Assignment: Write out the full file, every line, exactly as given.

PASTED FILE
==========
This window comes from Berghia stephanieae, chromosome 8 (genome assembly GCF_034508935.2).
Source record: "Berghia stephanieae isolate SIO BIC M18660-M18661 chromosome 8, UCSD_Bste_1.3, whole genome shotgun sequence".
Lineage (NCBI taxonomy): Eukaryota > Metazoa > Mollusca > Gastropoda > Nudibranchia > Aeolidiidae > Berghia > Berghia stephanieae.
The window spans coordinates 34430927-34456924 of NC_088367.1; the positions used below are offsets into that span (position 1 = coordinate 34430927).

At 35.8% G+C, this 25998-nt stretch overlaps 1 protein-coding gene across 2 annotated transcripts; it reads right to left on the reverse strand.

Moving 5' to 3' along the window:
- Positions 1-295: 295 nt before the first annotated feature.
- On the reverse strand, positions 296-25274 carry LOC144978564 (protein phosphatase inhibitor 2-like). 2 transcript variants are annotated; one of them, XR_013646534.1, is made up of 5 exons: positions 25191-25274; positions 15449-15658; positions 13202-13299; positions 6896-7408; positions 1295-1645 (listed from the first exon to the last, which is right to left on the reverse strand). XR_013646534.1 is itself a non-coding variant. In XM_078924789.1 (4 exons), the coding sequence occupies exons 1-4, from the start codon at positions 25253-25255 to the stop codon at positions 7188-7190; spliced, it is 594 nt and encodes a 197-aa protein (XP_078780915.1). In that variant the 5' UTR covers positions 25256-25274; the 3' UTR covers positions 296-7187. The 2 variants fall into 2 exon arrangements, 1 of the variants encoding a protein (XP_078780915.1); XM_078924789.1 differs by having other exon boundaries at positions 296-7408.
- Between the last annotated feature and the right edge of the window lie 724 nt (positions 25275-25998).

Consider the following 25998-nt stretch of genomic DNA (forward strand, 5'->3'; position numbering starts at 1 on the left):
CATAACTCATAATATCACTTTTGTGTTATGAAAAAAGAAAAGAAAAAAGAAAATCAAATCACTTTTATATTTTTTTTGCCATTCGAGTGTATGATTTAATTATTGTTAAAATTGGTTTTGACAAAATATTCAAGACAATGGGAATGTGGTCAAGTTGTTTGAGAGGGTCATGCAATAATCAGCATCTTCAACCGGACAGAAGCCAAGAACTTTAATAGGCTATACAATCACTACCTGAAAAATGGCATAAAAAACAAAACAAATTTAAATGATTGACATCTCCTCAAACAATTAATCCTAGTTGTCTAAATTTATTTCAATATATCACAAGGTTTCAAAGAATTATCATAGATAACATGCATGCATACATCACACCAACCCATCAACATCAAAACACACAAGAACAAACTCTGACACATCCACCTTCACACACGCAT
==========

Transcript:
This window comes from Berghia stephanieae, chromosome 8 (genome assembly GCF_034508935.2).
Source record: "Berghia stephanieae isolate SIO BIC M18660-M18661 chromosome 8, UCSD_Bste_1.3, whole genome shotgun sequence".
Lineage (NCBI taxonomy): Eukaryota > Metazoa > Mollusca > Gastropoda > Nudibranchia > Aeolidiidae > Berghia > Berghia stephanieae.
The window spans coordinates 34430927-34456924 of NC_088367.1; the positions used below are offsets into that span (position 1 = coordinate 34430927).

At 35.8% G+C, this 25998-nt stretch overlaps 1 protein-coding gene across 2 annotated transcripts; it reads right to left on the reverse strand.

Moving 5' to 3' along the window:
- Positions 1-295: 295 nt before the first annotated feature.
- On the reverse strand, positions 296-25274 carry LOC144978564 (protein phosphatase inhibitor 2-like). 2 transcript variants are annotated; one of them, XR_013646534.1, is made up of 5 exons: positions 25191-25274; positions 15449-15658; positions 13202-13299; positions 6896-7408; positions 1295-1645 (listed from the first exon to the last, which is right to left on the reverse strand). XR_013646534.1 is itself a non-coding variant. In XM_078924789.1 (4 exons), the coding sequence occupies exons 1-4, from the start codon at positions 25253-25255 to the stop codon at positions 7188-7190; spliced, it is 594 nt and encodes a 197-aa protein (XP_078780915.1). In that variant the 5' UTR covers positions 25256-25274; the 3' UTR covers positions 296-7187. The 2 variants fall into 2 exon arrangements, 1 of the variants encoding a protein (XP_078780915.1); XM_078924789.1 differs by having other exon boundaries at positions 296-7408.
- Between the last annotated feature and the right edge of the window lie 724 nt (positions 25275-25998).

Consider the following 25998-nt stretch of genomic DNA (forward strand, 5'->3'; position numbering starts at 1 on the left):
CATAACTCATAATATCACTTTTGTGTTATGAAAAAAGAAAAGAAAAAAGAAAATCAAATCACTTTTATATTTTTTTTGCCATTCGAGTGTATGATTTAATTATTGTTAAAATTGGTTTTGACAAAATATTCAAGACAATGGGAATGTGGTCAAGTTGTTTGAGAGGGTCATGCAATAATCAGCATCTTCAACCGGACAGAAGCCAAGAACTTTAATAGGCTATACAATCACTACCTGAAAAATGGCATAAAAAACAAAACAAATTTAAATGATTGACATCTCCTCAAACAATTAATCCTAGTTGTCTAAATTTATTTCAATATATCACAAGGTTTCAAAGAATTATCATAGATAACATGCATGCATACATCACACCAACCCATCAACATCAAAACACACAAGAACAAACTCTGACACATCCACCTTCACACACGCAT